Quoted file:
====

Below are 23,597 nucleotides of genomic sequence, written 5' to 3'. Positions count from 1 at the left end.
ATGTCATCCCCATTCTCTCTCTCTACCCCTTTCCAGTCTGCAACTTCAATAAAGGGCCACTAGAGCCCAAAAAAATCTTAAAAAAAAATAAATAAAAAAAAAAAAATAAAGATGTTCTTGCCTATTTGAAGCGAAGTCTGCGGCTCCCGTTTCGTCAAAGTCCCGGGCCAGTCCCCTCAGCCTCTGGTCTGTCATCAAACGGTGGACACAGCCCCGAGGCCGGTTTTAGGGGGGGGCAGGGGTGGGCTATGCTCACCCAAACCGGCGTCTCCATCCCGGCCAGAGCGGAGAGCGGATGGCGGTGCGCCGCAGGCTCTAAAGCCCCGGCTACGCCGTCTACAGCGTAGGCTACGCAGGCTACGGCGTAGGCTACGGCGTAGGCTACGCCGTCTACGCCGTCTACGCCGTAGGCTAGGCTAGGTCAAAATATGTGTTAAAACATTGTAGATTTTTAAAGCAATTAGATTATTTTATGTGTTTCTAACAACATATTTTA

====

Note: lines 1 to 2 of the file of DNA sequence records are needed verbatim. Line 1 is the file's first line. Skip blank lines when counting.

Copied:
Below are 23,597 nucleotides of genomic sequence, written 5' to 3'. Positions count from 1 at the left end.
ATGTCATCCCCATTCTCTCTCTCTACCCCTTTCCAGTCTGCAACTTCAATAAAGGGCCACTAGAGCCCAAAAAAATCTTAAAAAAAAATAAATAAAAAAAAAAAAATAAAGATGTTCTTGCCTATTTGAAGCGAAGTCTGCGGCTCCCGTTTCGTCAAAGTCCCGGGCCAGTCCCCTCAGCCTCTGGTCTGTCATCAAACGGTGGACACAGCCCCGAGGCCGGTTTTAGGGGGGGGCAGGGGTGGGCTATGCTCACCCAAACCGGCGTCTCCATCCCGGCCAGAGCGGAGAGCGGATGGCGGTGCGCCGCAGGCTCTAAAGCCCCGGCTACGCCGTCTACAGCGTAGGCTACGCAGGCTACGGCGTAGGCTACGGCGTAGGCTACGCCGTCTACGCCGTCTACGCCGTAGGCTAGGCTAGGTCAAAATATGTGTTAAAACATTGTAGATTTTTAAAGCAATTAGATTATTTTATGTGTTTCTAACAACATATTTTA